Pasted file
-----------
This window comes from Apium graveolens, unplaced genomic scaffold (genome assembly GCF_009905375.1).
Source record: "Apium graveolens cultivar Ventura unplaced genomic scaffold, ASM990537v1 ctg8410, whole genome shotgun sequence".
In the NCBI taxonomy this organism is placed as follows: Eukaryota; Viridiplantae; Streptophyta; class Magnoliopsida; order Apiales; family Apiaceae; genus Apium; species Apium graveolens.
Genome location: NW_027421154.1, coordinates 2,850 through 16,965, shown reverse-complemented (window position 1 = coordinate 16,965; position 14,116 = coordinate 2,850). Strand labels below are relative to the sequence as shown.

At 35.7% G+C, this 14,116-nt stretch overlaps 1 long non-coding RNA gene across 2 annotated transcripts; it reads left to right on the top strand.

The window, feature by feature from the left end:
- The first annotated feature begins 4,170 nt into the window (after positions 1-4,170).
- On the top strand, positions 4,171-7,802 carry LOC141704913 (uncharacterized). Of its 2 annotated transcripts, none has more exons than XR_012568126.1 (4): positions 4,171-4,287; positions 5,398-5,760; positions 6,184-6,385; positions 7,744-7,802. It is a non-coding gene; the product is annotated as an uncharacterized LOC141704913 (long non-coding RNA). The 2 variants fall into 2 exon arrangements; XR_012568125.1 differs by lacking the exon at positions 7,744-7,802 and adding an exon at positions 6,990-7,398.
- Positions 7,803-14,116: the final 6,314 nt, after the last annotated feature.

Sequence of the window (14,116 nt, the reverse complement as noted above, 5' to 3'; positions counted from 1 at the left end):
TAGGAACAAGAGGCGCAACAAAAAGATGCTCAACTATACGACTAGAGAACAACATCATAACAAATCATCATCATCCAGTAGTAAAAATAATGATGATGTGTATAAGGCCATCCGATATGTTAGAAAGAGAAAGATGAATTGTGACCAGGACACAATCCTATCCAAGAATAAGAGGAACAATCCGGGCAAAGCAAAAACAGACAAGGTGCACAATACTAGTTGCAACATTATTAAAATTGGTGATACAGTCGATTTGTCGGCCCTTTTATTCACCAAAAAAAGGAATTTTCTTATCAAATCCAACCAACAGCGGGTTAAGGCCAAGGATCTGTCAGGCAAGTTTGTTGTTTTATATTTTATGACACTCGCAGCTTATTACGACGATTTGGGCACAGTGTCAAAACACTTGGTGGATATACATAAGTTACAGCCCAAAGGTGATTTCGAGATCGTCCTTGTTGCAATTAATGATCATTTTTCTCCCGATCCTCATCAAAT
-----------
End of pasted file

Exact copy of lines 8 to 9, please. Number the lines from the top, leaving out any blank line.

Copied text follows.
- On the top strand, positions 4,171-7,802 carry LOC141704913 (uncharacterized). Of its 2 annotated transcripts, none has more exons than XR_012568126.1 (4): positions 4,171-4,287; positions 5,398-5,760; positions 6,184-6,385; positions 7,744-7,802. It is a non-coding gene; the product is annotated as an uncharacterized LOC141704913 (long non-coding RNA). The 2 variants fall into 2 exon arrangements; XR_012568125.1 differs by lacking the exon at positions 7,744-7,802 and adding an exon at positions 6,990-7,398.
- Positions 7,803-14,116: the final 6,314 nt, after the last annotated feature.